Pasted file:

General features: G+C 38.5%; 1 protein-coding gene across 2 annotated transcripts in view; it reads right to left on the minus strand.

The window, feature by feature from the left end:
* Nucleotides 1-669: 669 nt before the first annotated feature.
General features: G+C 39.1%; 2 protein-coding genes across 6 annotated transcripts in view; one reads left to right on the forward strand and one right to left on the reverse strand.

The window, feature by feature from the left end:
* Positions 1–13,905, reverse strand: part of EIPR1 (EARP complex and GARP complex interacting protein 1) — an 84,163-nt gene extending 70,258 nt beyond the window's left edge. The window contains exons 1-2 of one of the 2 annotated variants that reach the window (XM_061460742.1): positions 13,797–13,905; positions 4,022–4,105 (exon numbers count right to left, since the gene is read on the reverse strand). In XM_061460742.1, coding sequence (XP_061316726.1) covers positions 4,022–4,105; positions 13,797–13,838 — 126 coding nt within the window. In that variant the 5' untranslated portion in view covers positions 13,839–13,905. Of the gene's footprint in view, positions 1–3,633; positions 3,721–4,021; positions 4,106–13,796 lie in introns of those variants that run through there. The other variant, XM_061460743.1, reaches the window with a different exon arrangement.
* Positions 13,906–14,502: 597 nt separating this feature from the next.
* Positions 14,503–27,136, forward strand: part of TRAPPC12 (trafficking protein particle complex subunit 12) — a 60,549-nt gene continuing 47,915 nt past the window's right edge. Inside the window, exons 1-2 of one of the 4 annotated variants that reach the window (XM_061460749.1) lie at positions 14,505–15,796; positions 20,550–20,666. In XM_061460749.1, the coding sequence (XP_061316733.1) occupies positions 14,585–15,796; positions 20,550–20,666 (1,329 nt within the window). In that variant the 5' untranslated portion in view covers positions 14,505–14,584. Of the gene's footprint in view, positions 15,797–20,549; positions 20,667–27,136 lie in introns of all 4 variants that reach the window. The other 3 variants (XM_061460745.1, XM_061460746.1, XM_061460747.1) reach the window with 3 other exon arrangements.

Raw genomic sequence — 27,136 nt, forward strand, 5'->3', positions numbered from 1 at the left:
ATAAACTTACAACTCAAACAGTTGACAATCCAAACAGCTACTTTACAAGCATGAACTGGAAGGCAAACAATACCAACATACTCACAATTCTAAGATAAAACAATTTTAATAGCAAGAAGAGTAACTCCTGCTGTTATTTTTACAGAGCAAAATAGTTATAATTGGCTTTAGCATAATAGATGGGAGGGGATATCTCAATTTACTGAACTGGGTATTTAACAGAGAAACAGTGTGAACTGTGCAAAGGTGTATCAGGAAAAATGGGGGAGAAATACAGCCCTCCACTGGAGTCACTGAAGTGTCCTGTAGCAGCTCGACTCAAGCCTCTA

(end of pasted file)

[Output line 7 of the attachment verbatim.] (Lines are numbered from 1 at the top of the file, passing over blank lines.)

* Positions 13,906–14,502: 597 nt separating this feature from the next.